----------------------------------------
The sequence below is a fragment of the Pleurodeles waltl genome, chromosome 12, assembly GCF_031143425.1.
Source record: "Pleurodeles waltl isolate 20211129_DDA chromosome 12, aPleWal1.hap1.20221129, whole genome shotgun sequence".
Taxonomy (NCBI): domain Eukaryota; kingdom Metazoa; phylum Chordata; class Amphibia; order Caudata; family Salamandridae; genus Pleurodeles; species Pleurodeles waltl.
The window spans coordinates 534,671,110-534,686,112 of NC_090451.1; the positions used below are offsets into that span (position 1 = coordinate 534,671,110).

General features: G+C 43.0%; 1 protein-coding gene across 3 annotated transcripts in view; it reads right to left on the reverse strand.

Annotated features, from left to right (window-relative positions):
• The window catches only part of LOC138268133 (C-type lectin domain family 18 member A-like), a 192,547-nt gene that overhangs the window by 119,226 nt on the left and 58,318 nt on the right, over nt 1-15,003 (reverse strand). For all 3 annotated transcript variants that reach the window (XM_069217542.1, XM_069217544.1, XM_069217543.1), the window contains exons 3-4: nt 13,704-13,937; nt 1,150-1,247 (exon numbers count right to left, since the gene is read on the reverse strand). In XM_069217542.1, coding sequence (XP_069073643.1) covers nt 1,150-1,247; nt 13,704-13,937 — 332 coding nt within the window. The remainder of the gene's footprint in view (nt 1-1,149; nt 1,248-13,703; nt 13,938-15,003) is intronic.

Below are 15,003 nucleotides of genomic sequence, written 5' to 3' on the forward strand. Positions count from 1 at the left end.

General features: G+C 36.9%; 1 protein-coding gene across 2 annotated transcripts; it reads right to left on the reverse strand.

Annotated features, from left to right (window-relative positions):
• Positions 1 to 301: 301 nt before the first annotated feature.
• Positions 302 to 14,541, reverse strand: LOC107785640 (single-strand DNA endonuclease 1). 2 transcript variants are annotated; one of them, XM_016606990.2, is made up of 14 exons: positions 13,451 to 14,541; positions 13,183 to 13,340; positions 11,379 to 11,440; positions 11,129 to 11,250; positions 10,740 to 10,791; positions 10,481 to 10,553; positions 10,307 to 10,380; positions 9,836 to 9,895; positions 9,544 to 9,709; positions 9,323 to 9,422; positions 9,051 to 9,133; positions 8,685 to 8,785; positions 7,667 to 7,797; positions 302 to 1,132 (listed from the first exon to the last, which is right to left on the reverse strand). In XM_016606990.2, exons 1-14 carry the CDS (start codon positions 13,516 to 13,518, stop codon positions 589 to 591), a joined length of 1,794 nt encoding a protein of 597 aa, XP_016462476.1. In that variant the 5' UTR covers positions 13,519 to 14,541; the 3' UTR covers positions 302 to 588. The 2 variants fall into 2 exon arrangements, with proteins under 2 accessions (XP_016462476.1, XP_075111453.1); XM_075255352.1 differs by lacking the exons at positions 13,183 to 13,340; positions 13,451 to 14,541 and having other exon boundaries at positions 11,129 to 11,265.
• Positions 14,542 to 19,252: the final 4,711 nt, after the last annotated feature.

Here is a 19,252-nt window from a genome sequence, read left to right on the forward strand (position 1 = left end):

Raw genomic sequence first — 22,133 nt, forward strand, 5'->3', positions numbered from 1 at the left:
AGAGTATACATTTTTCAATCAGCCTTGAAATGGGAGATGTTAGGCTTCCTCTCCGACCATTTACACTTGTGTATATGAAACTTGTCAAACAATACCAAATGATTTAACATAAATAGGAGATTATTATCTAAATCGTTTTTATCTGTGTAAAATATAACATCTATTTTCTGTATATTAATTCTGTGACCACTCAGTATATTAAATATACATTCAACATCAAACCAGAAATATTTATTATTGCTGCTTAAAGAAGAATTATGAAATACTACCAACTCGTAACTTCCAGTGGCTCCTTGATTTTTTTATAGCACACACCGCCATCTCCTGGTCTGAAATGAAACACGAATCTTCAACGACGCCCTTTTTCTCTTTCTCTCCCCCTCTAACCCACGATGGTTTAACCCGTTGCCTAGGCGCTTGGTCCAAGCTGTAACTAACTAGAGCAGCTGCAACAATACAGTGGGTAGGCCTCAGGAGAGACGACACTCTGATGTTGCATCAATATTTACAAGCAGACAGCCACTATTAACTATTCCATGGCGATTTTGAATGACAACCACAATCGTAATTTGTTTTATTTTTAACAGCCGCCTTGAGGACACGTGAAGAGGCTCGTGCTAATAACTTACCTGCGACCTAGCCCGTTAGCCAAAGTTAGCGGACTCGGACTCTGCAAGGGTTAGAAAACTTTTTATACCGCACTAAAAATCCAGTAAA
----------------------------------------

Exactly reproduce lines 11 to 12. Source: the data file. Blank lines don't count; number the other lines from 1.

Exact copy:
• Positions 1 to 301: 301 nt before the first annotated feature.
• Positions 302 to 14,541, reverse strand: LOC107785640 (single-strand DNA endonuclease 1). 2 transcript variants are annotated; one of them, XM_016606990.2, is made up of 14 exons: positions 13,451 to 14,541; positions 13,183 to 13,340; positions 11,379 to 11,440; positions 11,129 to 11,250; positions 10,740 to 10,791; positions 10,481 to 10,553; positions 10,307 to 10,380; positions 9,836 to 9,895; positions 9,544 to 9,709; positions 9,323 to 9,422; positions 9,051 to 9,133; positions 8,685 to 8,785; positions 7,667 to 7,797; positions 302 to 1,132 (listed from the first exon to the last, which is right to left on the reverse strand). In XM_016606990.2, exons 1-14 carry the CDS (start codon positions 13,516 to 13,518, stop codon positions 589 to 591), a joined length of 1,794 nt encoding a protein of 597 aa, XP_016462476.1. In that variant the 5' UTR covers positions 13,519 to 14,541; the 3' UTR covers positions 302 to 588. The 2 variants fall into 2 exon arrangements, with proteins under 2 accessions (XP_016462476.1, XP_075111453.1); XM_075255352.1 differs by lacking the exons at positions 13,183 to 13,340; positions 13,451 to 14,541 and having other exon boundaries at positions 11,129 to 11,265.